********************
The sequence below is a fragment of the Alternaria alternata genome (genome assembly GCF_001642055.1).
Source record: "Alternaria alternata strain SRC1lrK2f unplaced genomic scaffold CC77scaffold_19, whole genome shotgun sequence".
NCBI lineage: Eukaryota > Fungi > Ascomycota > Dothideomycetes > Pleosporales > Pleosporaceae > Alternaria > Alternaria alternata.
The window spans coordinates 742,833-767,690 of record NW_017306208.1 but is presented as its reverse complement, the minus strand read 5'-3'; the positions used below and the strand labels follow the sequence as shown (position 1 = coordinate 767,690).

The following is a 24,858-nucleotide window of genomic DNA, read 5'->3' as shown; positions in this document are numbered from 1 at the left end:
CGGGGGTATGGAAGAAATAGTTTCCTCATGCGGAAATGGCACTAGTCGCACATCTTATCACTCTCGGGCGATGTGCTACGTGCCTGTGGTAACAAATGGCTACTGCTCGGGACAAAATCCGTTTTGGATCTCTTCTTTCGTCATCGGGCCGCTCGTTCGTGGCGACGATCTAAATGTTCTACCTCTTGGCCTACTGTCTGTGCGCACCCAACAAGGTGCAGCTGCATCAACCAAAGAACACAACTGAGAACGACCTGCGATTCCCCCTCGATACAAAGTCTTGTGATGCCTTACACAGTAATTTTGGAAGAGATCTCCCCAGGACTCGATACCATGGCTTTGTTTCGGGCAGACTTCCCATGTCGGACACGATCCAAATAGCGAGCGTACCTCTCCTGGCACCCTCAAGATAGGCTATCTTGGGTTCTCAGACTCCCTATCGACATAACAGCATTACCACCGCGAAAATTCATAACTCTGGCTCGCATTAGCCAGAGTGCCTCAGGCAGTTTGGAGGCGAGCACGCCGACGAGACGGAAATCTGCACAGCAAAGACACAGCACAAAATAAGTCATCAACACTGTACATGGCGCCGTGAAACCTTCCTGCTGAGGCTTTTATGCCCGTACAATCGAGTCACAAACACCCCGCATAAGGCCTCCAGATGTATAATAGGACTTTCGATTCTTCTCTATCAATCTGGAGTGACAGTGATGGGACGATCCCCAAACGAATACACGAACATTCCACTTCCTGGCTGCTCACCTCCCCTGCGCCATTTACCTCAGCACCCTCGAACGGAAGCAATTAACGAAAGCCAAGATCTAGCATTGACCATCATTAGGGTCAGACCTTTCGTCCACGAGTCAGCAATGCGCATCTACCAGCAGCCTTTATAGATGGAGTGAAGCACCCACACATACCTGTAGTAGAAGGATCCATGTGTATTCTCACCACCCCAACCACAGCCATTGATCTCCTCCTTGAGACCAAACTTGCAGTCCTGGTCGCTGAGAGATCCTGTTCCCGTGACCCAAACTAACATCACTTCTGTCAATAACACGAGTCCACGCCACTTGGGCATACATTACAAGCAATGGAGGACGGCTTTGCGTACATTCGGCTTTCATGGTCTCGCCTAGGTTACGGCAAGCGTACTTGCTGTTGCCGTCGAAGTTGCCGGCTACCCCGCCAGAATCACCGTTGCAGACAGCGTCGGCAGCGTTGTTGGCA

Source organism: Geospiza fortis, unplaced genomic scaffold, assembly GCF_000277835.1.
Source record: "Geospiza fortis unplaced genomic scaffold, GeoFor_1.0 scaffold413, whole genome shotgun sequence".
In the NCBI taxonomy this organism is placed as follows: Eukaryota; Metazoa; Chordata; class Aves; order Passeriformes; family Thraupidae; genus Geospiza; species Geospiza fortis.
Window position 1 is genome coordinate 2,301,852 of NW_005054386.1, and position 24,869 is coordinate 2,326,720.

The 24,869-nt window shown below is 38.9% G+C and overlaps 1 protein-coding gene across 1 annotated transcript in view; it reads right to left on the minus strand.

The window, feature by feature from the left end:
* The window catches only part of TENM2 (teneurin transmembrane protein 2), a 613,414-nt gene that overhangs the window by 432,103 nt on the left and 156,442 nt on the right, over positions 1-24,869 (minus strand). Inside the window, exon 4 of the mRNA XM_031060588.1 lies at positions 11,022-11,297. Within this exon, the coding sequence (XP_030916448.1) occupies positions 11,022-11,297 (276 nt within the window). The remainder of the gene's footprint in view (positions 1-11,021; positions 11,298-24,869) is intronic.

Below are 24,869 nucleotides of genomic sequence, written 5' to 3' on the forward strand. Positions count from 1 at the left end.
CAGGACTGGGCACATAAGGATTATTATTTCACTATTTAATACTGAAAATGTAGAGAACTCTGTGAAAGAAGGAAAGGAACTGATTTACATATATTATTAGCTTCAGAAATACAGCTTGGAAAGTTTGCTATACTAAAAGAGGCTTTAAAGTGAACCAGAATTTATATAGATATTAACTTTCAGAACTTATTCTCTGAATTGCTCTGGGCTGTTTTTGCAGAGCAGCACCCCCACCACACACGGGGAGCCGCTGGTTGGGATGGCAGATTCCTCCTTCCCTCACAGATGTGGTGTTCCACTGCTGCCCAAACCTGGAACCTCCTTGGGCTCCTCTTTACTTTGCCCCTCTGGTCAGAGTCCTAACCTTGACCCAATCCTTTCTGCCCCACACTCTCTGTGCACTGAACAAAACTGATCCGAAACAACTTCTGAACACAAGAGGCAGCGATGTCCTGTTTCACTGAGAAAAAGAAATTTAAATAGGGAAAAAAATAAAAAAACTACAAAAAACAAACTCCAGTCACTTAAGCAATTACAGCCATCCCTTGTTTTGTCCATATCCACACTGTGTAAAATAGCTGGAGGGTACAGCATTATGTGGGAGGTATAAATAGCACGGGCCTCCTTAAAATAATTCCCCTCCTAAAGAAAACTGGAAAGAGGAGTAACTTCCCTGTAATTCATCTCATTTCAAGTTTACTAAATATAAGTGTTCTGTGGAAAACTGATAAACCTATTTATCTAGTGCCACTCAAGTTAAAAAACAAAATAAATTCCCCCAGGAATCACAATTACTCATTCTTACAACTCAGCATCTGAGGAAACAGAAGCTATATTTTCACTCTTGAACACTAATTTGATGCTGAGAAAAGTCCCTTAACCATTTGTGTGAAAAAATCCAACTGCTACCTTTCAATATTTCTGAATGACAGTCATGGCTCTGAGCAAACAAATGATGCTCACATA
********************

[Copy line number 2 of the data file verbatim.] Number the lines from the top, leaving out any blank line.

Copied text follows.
Source record: "Alternaria alternata strain SRC1lrK2f unplaced genomic scaffold CC77scaffold_19, whole genome shotgun sequence".